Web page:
The Hustle


Our Trends team is here to help you build a business. And now they’re putting their money where their mouth is. They’re giving $1k to the reader with the best new business concept. Here’s how to throw your hat in the ring:

  • Pitch your idea here. Give us your best shot in 1 or 2 sentences.
  • Trends members will vote on the winners next week.

Our writers will follow the winners as they build their business. Know someone with a great idea? Share the link, or spread word on social media using the hashtag #Trends1k.

Bash Busters

Airbnb gets serious about party prevention with new anti-party sensors

Last week, Airbnb began offering its hosts discounts on “three of the top party prevention devices.”

The company claims these little party poopers are a non-intrusive way to keep pesky parties at bay, but some security critics and consumers aren’t comfortable with the bite-sized surveillance devices.

Airbnb’s got a party problem, and now it’s pulling out all the stops 

Airbnb has always banned unauthorized parties at its properties, but it has long struggled to enforce its rules.

After a deadly shooting in an Airbnb last year, the company explicitly banned “party houses” and resolved to “combat unauthorized parties and get rid of abusive host and guest conduct.”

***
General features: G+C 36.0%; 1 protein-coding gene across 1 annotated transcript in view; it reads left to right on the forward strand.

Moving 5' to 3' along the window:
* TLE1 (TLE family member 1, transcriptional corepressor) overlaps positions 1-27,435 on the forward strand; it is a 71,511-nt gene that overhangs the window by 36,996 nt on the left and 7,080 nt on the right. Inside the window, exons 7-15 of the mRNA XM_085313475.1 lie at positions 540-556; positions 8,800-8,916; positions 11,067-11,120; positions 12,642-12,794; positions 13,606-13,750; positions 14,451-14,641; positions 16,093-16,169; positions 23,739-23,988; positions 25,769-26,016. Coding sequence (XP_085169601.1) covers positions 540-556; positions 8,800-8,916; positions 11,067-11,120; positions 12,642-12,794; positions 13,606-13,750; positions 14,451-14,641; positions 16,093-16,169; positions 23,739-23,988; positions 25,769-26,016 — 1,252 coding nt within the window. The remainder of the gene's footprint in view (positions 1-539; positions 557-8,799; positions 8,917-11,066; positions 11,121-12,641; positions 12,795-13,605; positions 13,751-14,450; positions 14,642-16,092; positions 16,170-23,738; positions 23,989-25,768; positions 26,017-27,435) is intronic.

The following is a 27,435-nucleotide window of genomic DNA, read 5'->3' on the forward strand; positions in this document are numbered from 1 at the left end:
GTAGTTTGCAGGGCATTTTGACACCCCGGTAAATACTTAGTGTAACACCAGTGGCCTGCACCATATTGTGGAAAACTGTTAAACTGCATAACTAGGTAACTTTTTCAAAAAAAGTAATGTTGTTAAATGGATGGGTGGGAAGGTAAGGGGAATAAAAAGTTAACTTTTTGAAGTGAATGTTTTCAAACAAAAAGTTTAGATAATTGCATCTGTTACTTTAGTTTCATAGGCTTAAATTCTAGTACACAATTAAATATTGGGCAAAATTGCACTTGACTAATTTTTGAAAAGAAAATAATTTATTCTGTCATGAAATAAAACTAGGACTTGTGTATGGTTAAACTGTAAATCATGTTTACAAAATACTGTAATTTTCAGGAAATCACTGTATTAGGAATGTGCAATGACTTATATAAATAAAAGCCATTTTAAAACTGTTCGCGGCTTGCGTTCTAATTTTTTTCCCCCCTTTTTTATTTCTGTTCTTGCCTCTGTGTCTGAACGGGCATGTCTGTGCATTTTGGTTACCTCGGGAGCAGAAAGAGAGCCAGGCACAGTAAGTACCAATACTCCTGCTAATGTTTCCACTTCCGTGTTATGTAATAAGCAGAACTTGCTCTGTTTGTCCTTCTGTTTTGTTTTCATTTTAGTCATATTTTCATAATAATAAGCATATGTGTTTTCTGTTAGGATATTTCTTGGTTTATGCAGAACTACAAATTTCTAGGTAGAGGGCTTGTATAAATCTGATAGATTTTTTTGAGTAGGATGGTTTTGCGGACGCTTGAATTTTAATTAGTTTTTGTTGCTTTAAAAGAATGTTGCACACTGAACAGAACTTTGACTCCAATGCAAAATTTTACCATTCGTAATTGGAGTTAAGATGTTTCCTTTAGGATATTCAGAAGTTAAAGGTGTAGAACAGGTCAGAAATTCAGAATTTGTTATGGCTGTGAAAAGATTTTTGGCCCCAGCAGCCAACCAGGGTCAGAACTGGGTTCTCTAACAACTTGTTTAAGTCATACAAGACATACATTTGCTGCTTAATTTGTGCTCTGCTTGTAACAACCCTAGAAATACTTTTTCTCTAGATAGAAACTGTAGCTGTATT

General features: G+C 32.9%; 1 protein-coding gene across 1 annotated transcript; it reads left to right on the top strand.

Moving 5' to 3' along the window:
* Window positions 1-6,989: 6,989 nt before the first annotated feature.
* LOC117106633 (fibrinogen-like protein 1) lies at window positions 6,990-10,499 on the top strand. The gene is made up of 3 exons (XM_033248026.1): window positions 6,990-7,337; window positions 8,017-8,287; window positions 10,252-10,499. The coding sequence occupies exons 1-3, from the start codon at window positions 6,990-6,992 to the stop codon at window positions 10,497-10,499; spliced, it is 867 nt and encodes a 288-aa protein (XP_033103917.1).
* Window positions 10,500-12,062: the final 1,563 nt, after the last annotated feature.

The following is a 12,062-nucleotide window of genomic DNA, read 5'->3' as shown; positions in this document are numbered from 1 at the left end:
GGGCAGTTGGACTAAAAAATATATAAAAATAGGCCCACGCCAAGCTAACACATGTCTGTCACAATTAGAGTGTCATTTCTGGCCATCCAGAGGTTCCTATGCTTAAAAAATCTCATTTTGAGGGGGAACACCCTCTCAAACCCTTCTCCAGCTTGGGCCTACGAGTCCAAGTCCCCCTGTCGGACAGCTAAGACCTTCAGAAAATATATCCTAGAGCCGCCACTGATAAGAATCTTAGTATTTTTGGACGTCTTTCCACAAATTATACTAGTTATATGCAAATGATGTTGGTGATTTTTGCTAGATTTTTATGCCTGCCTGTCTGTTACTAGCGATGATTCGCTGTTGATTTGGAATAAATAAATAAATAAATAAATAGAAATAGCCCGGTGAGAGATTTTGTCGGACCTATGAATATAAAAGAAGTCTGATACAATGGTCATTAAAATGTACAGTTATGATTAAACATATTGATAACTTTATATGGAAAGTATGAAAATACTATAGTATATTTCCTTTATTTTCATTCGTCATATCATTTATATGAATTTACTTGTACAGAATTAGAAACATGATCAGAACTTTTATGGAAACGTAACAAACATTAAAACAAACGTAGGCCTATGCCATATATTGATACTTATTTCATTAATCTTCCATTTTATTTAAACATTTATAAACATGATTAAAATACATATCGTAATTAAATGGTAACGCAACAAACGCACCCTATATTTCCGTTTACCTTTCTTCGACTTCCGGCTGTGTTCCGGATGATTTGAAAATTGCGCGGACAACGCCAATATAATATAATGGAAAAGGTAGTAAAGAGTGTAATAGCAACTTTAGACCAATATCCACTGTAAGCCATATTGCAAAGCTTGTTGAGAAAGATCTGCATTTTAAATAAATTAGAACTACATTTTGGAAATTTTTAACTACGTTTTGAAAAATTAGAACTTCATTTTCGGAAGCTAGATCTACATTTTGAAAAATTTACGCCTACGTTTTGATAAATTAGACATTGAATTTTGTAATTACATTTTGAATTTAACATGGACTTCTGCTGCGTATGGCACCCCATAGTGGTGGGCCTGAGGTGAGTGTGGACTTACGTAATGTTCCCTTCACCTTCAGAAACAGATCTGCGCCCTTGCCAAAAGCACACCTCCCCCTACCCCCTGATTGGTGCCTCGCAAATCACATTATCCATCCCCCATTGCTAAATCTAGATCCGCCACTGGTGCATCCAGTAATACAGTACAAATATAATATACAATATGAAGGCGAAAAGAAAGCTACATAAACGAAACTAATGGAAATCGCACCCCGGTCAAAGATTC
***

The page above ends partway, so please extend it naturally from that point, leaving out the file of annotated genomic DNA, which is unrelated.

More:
The company also improved its own internal party-policing system to flag high-risk reservations, created a “party house” rapid-response team, and stiffened the penalties for violators. 

And now it’s subsidizing surveillance systems

Airbnb explains on its dedicated party prevention page that these devices are meant to protect properties, maintain privacy for guests, and preserve friendly neighbor relationships.

Instead of introducing its own privacy products, Airbnb is offering deep discounts on 3 top-rated 3rd-party products:

  • Minut, $99 (normally $149) 
  • NoiseAware, $149 (normally $199) 
  • Roomonitor, $39 (normally $165) 

All 3 monitor noise, which Airbnb sees as “a leading indicator of property misuse.”

Minut also monitors temperature, motion, and humidity (although no one has yet explained how humidity is related to party prevalence… ).

But some (party?) people aren’t pleased

Airbnb assures consumers that none of these devices record sounds, they merely measure them.

But some critics still aren’t comfortable with the increased surveillance.

Evan Greer, the deputy director of the digital-rights organization Fight for the Future, told Vice that a measurement-only device is certainly better than “internet-connected surveillance cameras or listening devices in your home.” 

“But we’re hurtling toward a world where almost everything we own is monitoring us in some way,” she said. “And I’m not sure that’s actually going to be a safer world.”

Weird Weather

Why silver is suddenly all up in your snow